Azure Saga: Pathfinder Review (Switch)
When reviewing a Role-playing game, it is often easy to make unfavorable comparisons to other, higher quality titles that have shaped our preferences. “Sure this game attempts to evoke the same feeling as Chrono Trigger, but it isn’t as well-made, and therefore a mediocre product.” A game with some imperfect element may be dismissed because of said element, whether or not that has long-lasting, meaningful impact on its gameplay loops. As a reviewer and an individual determined to evaluate the influence and impact of this medium, I often find myself lapsing into these comparisons and criticisms, hoping for a higher standard of quality in a artistic format that is still, realistically, in its infancy.
But what if a game surprises you? What if it impresses you despite its flaws? What if you approach a title with relatively low expectations and discover more than what you bargained for? These are questions I found myself asking as I came to enjoy my playthrough of Azure Saga: Pathfinder. This love-letter to turn-based combat by Indonesian developer MassHive Media is by no means perfect, but it manages to strike a nostalgic chord while still possessing layers of depth, resulting in a game that I couldn’t help but enjoy. What exactly are its strengths and weaknesses? Read on and find out.
Azure Saga puts players in the shoes of Synch, a spacefaring individual who finds himself in over his head as he crash lands on an alien planet with little means of survival outside of his trusty droid, Noide. You will find yourself exploring locations from a ¾ isometric perspective, switching over to more detailed character models during 2D, turn-based combat. Exploration is rarely more than getting to the right location in order to hit a certain switch, but the map is slowly revealed as you enter each new isometric square.
More often than not, players are encouraged to return to town from each dungeon and rest up via the few warp points that appear around each map, which act as definitive progress markers and often appear just before important engagements. While there aren’t very many environmental puzzles – a specific one appearing mid-campaign in particular being rather harsh and convoluted – they rarely interrupt flow all that much and are almost always simple enough that they don’t slow the player down. The aforementioned brutal puzzle is one dealing with a lost-woods like maze, which we’ll discuss a bit more once we touch on story.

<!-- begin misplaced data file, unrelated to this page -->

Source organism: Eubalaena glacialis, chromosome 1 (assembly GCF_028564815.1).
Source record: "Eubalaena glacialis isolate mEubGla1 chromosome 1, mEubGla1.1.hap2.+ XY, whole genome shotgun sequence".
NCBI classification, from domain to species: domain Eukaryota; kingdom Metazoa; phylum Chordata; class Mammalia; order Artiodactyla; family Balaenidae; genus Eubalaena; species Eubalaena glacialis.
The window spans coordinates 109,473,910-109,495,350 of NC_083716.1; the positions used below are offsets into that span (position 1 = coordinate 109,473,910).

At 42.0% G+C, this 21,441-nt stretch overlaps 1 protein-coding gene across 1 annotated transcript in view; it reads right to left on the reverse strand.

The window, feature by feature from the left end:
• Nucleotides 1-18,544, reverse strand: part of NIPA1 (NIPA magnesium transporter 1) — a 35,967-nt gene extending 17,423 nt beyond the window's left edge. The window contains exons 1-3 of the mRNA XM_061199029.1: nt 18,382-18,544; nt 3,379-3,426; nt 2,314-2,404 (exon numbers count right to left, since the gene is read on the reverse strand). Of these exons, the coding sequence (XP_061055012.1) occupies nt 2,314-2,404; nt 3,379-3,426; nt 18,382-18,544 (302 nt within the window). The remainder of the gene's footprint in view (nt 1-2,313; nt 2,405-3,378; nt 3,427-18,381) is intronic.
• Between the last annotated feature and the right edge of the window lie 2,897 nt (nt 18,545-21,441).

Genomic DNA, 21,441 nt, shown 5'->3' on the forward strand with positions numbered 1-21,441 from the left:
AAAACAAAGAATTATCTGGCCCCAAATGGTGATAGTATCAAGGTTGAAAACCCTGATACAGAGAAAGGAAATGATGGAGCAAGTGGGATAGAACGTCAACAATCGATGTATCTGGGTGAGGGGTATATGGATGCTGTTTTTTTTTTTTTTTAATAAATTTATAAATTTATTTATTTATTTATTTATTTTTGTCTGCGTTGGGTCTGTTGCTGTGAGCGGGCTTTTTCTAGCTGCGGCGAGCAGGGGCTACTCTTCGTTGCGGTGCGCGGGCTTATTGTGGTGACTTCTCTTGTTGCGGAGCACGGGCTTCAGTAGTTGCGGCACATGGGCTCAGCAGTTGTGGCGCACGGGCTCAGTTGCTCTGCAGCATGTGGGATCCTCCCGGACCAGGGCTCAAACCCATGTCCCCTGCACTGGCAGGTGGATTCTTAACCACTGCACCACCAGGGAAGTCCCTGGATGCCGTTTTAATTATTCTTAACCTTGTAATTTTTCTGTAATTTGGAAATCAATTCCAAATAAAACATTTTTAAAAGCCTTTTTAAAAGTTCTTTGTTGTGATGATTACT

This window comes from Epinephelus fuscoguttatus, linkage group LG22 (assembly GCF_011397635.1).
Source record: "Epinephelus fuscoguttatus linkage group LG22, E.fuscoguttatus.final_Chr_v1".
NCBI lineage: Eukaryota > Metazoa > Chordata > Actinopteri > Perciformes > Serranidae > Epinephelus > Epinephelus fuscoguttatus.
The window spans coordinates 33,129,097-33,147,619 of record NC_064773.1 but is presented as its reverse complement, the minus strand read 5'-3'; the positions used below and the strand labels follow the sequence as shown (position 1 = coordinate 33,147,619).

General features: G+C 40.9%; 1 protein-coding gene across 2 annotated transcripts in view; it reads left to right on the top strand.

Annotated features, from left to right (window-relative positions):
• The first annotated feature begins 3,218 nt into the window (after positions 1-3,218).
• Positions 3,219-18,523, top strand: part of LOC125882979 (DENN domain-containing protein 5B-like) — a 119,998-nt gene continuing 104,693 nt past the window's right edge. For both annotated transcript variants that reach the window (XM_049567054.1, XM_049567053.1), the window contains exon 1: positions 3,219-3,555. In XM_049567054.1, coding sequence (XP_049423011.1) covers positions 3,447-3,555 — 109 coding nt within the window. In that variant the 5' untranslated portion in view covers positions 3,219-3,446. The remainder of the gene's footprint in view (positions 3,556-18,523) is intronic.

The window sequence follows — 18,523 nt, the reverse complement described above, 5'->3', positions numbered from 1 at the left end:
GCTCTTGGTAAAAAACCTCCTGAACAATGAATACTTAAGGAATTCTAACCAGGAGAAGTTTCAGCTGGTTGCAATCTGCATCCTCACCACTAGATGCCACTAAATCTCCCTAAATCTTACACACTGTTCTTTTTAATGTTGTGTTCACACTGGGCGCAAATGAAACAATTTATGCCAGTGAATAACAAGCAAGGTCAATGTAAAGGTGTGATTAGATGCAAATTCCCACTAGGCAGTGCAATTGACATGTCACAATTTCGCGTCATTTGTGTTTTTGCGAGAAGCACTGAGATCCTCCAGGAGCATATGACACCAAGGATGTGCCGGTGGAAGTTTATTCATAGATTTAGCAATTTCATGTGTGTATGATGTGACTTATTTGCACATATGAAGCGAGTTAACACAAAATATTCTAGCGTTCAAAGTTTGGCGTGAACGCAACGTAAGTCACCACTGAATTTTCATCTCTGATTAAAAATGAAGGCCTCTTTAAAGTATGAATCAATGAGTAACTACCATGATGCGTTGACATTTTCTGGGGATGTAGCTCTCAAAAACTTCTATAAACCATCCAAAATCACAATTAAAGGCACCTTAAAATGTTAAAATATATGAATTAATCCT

Battles pit three party members against a maximum of three enemies, and despite their simplistic presentation, offer a surprisingly satisfying amount of complexity. Turn order is based purely on character placement, with the uppermost slot always acting first. While this rids the game of a meaningful speed stat, it also offers strategic nuance, thanks in part to the ability to swap party member positioning as well as members in reserve at the start of the player combat phase without penalty. Switching healer Clery to the top position means you’ll be able to heal at the start of a turn, or keeping her in one of the later positions means you can clear away potential poison damage.
Having a character utilize an item earlier may grant the player the opportunity to use a skill down the line. The stun status inflict, as well as a fainted state, means that a party member cannot be moved around in the turn order, which can allow enemies to gain an advantage that cannot easily be surmounted. Though this may all seem fairly standard, it’s how Azure Saga builds character abilities and skills around this concept that makes the combat so rewarding.
Each character has a standard attack option as well as skills that drain MP, but the addition of Fury Attacks and Unite Skills complicates things. Fury Attacks are similar to Final Fantasy VII’s Limit, as character gain access to them the more damage they deal and receive. Their effects vary dramatically, yet all fit the archetypes that each character represents quite nicely. Unite Skills, on the other hand, are where Azure Saga truly gets its experimental feel. With more than fifty Unite Skills in the game, these require a specific combination of skills from all three active party members, costing extra MP across the board to cast, but granting intense bonuses.
While a scant few of these can be discovered via monoliths scattered throughout the game world, most will require some work in order to uncover (or checking a guide, which does exist). These skills have specific uses and are high-risk, high-reward, seeing as they target different groups and types of enemies and exhaust all other combat options when selected. Additionally, every character can be put into a defensive state, where they will counter incoming attacks and regain a bit of MP.